When I finally moved out with my girlfriend, just the physical and emotional distance from my parents along with my girlfriend's support helped distance myself from their influence. I have a fairly positive relationship with them, but like with (most? all?) some parents, they had their own ideas of what I should do with my life. For example, engineering was approved as an appropriate educational or career choice, while theatre was a bad idea. "Who told you that you could do well at theatre? Did your teacher tell you that?" Another one was "why do you want to go to that expensive college? We can't afford it!"
Beyond job placement, resources from other places may help, for example colleges have Disabled Student Services (DSS) offices that can offer advice to students (I'm not sure that you're a student, though). Additionally, your friends sound like great support and they may be able to give you the right "encouragement" (reminders, games, challenges, even bets for/against you, etc) to help you zero-in on what you want to do. You may find it's much more rewarding to go out there, meet employers, and get "dirty" looking for jobs that may (or may not, who knows what you'll really like?) interest you!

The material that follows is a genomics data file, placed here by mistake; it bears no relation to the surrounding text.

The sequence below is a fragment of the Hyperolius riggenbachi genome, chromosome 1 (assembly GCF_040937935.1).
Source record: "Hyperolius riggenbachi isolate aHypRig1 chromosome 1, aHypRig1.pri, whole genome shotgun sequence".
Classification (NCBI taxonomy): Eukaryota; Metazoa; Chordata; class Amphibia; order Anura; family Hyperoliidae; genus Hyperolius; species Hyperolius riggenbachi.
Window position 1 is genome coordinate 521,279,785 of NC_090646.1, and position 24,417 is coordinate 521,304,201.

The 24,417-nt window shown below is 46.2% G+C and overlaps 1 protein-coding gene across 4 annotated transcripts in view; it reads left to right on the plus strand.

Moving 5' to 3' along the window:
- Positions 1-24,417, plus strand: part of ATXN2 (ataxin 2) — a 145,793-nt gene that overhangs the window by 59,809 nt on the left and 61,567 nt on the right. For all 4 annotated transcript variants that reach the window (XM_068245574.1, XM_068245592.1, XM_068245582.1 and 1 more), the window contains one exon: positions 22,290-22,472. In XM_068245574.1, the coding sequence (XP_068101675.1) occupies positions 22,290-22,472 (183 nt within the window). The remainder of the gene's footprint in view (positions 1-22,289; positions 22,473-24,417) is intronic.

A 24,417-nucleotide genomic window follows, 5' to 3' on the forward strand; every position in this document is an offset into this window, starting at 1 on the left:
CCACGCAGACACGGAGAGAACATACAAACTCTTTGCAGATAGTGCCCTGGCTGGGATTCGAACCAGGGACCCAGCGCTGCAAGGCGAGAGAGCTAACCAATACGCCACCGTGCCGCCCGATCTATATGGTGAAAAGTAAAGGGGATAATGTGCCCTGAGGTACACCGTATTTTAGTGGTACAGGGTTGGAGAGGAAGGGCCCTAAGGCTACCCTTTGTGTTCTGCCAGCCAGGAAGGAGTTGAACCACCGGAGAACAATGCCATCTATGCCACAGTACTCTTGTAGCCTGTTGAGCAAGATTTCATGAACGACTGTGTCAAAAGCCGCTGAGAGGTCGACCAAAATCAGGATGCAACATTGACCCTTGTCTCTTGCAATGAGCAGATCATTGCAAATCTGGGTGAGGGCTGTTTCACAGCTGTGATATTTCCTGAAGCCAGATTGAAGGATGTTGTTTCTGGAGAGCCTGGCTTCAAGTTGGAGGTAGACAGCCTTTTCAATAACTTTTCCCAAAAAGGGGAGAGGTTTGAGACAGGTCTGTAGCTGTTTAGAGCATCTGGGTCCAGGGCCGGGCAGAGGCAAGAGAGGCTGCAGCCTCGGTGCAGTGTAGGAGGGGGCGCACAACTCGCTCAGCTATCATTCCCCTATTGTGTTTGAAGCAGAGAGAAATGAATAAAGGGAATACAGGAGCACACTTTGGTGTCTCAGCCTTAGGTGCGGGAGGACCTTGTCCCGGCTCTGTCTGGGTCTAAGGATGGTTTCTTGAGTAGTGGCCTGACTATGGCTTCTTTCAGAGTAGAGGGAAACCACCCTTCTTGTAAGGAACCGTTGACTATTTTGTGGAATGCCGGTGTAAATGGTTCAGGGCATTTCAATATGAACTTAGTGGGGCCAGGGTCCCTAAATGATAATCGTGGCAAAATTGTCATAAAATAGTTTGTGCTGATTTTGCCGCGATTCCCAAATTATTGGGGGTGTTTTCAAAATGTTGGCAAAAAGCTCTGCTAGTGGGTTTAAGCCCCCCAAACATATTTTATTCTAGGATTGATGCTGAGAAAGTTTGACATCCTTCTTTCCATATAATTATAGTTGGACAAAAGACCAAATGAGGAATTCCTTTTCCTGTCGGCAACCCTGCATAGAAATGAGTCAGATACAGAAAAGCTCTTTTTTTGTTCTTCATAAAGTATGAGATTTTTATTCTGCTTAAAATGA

You can "OWN" the job(s) you find and like, love, or hate them, there's power to be had in making the choice yourself. You don't need to satisfy anyone's expectations for positions you find on your own (counselor nor father).
It sounds like the issues with your father dwarf the smaller issues with the job placement place. As a job worthy candidate with past experience, I'm sure work won't be a problem for you. Now how you want to handle your relationship with your father - that's another story!
Get in there and argue it out? Go for a win-win solution (if any)? Maybe give it some space (emotionally or physically by moving out eventually)? Best of luck to you!
|5 Nov 2008 @ 5:52 PM Reply # 6|
Wed 5th Nov 2008
Threads: 1 Posts: 2
|New to this|